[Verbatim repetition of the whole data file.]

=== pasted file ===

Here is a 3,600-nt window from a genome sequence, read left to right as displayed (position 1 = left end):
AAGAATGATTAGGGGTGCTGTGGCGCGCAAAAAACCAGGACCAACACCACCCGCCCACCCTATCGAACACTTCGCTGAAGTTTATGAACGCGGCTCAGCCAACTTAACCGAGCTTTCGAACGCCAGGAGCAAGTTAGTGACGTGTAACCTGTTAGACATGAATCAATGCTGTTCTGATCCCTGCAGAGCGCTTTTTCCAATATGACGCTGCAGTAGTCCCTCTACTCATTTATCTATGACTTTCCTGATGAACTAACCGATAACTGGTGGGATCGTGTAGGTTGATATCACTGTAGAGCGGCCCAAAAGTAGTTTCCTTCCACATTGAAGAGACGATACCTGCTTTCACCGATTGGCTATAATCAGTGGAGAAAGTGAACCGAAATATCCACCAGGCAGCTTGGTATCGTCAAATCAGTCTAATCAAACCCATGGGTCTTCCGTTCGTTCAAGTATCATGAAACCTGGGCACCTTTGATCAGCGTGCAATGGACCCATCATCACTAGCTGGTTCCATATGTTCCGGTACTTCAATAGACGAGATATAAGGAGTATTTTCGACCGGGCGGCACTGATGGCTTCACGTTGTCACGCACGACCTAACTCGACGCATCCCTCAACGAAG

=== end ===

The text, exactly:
Here is a 3,600-nt window from a genome sequence, read left to right as displayed (position 1 = left end):
AAGAATGATTAGGGGTGCTGTGGCGCGCAAAAAACCAGGACCAACACCACCCGCCCACCCTATCGAACACTTCGCTGAAGTTTATGAACGCGGCTCAGCCAACTTAACCGAGCTTTCGAACGCCAGGAGCAAGTTAGTGACGTGTAACCTGTTAGACATGAATCAATGCTGTTCTGATCCCTGCAGAGCGCTTTTTCCAATATGACGCTGCAGTAGTCCCTCTACTCATTTATCTATGACTTTCCTGATGAACTAACCGATAACTGGTGGGATCGTGTAGGTTGATATCACTGTAGAGCGGCCCAAAAGTAGTTTCCTTCCACATTGAAGAGACGATACCTGCTTTCACCGATTGGCTATAATCAGTGGAGAAAGTGAACCGAAATATCCACCAGGCAGCTTGGTATCGTCAAATCAGTCTAATCAAACCCATGGGTCTTCCGTTCGTTCAAGTATCATGAAACCTGGGCACCTTTGATCAGCGTGCAATGGACCCATCATCACTAGCTGGTTCCATATGTTCCGGTACTTCAATAGACGAGATATAAGGAGTATTTTCGACCGGGCGGCACTGATGGCTTCACGTTGTCACGCACGACCTAACTCGACGCATCCCTCAACGAAG